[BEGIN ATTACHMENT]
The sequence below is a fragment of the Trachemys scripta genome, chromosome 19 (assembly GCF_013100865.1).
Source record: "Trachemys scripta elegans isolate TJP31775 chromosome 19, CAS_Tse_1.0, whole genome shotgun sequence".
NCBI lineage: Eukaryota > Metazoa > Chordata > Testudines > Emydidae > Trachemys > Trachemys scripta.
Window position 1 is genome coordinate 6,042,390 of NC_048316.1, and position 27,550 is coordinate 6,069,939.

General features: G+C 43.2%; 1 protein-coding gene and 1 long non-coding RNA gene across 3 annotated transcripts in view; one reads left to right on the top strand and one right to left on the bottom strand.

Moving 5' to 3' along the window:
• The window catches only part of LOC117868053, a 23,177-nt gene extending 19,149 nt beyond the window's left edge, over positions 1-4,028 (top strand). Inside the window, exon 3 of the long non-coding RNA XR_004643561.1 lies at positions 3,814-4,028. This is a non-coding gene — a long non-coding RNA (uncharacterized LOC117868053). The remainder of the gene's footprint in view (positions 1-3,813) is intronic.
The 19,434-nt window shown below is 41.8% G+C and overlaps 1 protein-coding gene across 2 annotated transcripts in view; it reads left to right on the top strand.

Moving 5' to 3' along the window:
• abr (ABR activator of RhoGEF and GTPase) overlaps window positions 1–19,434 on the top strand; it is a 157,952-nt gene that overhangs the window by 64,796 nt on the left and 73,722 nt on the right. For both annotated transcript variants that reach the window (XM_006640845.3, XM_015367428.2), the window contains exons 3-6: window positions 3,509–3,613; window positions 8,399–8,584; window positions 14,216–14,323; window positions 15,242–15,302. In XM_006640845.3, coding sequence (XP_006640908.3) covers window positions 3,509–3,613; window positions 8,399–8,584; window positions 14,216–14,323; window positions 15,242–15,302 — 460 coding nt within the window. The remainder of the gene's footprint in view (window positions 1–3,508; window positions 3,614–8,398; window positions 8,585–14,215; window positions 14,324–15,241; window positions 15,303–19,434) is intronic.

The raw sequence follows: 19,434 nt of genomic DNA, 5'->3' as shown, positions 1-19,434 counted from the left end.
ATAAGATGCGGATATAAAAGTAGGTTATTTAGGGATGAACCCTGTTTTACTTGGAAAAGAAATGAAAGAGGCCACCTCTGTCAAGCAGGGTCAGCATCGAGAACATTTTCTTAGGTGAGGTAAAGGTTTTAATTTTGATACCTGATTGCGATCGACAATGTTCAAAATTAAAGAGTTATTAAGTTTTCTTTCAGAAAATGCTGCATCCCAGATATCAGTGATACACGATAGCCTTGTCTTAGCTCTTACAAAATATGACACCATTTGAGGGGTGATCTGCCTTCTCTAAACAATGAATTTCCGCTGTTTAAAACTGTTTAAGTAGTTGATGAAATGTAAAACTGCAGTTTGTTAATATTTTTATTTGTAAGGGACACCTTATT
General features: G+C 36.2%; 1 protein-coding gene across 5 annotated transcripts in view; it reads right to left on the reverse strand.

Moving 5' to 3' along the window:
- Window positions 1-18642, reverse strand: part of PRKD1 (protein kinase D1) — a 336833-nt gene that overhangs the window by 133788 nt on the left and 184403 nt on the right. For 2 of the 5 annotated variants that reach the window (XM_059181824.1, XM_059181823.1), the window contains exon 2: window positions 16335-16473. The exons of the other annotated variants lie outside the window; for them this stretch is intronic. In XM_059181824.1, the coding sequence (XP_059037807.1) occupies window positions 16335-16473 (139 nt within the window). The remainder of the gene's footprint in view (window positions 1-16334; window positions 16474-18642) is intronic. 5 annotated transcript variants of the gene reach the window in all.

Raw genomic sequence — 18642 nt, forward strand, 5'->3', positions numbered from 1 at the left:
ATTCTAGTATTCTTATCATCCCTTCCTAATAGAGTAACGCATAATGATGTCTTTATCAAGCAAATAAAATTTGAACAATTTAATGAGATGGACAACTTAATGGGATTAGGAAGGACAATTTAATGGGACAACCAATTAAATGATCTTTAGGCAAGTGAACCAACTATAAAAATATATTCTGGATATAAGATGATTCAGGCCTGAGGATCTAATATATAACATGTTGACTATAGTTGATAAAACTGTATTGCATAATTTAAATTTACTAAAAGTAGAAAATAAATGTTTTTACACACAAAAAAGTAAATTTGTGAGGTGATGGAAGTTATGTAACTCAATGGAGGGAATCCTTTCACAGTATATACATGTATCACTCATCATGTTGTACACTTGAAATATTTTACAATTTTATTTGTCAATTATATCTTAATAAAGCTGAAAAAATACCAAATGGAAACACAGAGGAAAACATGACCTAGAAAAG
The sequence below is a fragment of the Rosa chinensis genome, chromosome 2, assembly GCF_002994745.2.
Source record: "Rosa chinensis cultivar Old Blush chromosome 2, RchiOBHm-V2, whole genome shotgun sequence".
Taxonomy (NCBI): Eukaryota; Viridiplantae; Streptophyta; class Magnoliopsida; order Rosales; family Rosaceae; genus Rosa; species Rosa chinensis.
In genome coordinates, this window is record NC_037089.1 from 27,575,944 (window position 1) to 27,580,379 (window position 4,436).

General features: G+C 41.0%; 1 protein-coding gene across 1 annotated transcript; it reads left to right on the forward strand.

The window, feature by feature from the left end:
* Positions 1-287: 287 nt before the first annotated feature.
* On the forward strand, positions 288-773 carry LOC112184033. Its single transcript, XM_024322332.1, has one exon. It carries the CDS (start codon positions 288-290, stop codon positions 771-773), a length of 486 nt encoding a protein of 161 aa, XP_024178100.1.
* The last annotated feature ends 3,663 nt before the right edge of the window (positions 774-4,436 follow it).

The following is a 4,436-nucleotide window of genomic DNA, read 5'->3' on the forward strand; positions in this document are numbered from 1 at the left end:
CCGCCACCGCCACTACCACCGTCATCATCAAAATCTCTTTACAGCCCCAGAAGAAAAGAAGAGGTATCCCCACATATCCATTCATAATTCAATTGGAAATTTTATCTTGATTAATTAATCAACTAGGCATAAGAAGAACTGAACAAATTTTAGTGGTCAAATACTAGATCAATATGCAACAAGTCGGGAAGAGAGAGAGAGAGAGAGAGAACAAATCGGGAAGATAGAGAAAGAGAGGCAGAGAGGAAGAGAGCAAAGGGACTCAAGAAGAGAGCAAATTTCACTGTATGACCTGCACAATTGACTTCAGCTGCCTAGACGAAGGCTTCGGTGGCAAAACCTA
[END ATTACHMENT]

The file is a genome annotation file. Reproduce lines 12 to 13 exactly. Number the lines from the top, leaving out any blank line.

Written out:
ATAAGATGCGGATATAAAAGTAGGTTATTTAGGGATGAACCCTGTTTTACTTGGAAAAGAAATGAAAGAGGCCACCTCTGTCAAGCAGGGTCAGCATCGAGAACATTTTCTTAGGTGAGGTAAAGGTTTTAATTTTGATACCTGATTGCGATCGACAATGTTCAAAATTAAAGAGTTATTAAGTTTTCTTTCAGAAAATGCTGCATCCCAGATATCAGTGATACACGATAGCCTTGTCTTAGCTCTTACAAAATATGACACCATTTGAGGGGTGATCTGCCTTCTCTAAACAATGAATTTCCGCTGTTTAAAACTGTTTAAGTAGTTGATGAAATGTAAAACTGCAGTTTGTTAATATTTTTATTTGTAAGGGACACCTTATT
General features: G+C 36.2%; 1 protein-coding gene across 5 annotated transcripts in view; it reads right to left on the reverse strand.